George Bush offered a predictable defense of his war in Iraq today, as the world marked the fifth anniversary of this quagmire.
Barack Obama, who had the wherewithal to oppose it from outside the Senate but has been a cautious critic since his arrival in the chamber in 2005, offered a more skeptical take than the president. So too did Hillary Clinton, who lacked the wherewithal to oppose it from within the Senate but who has come to recognize that she was wrong to trust Bush.
But the best response to the president and his war comes from the senator who opposed Bush in 2002 and has continued to do so with far more passion, focus and determination than either of the contenders for the Democratic presidential nomination.
Wisconsin Senator Russ Feingold, the man who chose to focus on his Senate Foreign Relations Committee duties rather than run an uphill campaign for the Democratic nomination, remains the savviest voice of opposition to Bush’s misguided foreign policies.
Here’s what Feingold says:
“Today marks the five year anniversary of the war in Iraq. Although Saddam Hussein’s brutal authoritarian regime no longer exists, the war has been nothing less than a disaster for that country, for others in the region, and unquestionably for our own, as well.
“Four million Iraqis are displaced from their homes and Iraq’s profoundly weak central government cannot provide its citizens with sufficient basic services like food, water, and electricity or protect them from savage violence, disappearances, or kidnappings. Tensions continue to rise throughout the Middle East and, as the war triggers internal unrest in many countries, it has caused our own credibility to decrease significantly.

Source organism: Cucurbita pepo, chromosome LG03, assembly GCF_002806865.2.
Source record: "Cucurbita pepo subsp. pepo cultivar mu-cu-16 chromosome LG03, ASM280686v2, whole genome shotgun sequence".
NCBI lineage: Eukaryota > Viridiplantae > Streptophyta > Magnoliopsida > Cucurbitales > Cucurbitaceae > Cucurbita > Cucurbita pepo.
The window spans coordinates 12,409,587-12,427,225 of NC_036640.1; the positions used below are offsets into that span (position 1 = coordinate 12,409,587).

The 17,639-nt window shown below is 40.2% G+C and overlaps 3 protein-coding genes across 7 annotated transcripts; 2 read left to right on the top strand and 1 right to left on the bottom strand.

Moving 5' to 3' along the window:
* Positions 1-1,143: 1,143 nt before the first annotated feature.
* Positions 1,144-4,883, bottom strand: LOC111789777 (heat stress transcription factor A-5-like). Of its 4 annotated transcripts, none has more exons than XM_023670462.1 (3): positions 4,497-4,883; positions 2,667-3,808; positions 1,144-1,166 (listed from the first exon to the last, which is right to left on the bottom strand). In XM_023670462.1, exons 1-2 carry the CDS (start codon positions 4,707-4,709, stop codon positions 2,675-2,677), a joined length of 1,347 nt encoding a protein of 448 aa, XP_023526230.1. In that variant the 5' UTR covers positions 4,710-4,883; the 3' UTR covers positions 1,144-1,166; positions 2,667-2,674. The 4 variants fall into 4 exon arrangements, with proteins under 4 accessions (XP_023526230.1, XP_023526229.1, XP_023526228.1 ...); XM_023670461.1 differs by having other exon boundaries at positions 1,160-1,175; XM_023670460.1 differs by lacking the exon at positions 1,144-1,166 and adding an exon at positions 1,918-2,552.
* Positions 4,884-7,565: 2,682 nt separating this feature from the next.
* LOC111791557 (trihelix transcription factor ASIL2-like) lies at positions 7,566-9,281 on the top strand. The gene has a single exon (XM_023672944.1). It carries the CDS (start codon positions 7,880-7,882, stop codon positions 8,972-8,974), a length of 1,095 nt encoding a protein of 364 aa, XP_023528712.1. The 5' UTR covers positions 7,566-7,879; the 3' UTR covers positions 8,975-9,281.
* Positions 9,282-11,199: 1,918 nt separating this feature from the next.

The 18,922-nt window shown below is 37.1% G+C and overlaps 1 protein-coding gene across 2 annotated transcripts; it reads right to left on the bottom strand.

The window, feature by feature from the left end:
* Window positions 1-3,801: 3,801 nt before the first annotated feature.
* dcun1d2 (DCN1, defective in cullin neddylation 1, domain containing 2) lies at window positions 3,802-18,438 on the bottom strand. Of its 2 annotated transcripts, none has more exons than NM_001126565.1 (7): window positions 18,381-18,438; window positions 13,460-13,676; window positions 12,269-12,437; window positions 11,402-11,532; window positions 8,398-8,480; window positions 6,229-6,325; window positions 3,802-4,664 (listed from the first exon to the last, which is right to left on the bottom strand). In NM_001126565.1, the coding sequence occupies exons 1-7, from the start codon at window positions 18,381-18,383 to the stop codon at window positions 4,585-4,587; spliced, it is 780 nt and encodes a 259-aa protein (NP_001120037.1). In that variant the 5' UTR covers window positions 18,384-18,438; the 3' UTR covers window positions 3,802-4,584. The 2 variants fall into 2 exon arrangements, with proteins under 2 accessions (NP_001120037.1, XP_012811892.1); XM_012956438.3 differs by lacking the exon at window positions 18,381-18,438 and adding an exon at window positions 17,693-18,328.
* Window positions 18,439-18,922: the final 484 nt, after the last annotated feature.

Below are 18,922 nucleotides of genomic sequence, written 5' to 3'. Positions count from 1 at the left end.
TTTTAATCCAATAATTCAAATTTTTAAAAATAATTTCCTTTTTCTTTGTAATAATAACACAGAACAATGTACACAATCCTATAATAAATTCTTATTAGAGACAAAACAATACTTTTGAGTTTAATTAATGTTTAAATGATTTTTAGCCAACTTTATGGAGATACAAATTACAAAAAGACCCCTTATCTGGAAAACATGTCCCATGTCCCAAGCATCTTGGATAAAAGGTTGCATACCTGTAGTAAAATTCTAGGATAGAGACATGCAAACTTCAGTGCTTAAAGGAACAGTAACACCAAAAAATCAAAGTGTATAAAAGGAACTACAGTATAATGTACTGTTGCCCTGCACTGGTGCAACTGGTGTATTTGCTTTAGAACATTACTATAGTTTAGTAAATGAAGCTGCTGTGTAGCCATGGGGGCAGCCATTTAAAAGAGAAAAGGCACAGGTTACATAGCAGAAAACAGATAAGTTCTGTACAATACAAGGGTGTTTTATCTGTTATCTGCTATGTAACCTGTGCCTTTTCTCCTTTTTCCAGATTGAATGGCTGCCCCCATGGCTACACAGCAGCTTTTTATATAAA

“The war continues to undermine our top national security priority – the fight against al Qaeda, which has strengthened itself in Pakistan and reached out to new affiliates around the world. According to the Congressional Research Service, the war costs us over $10 billion a month in direct costs. The war saps our military, which is stretched too thin to keep us safe here at home. In short, the war is making us weaker, not stronger, and that trend is not likely to change.
“America continues to be mired in a conflict that has no end in sight. As of the beginning of this week a total of 3,978 American soldiers had been killed and 29,395 wounded. While the administration touts a recent decline in violence as an indication that the surge is ‘working,’ there is little political progress that might indicate the decrease in violence will result in genuine national reconciliation. As the region remains particularly fragile and our international credibility profoundly damaged, Americans ask each other just how many more billions of dollars will be spent and how many more of our brave troops will die or be injured while we wait for national reconciliation in Iraq–which is the only way to end the violence.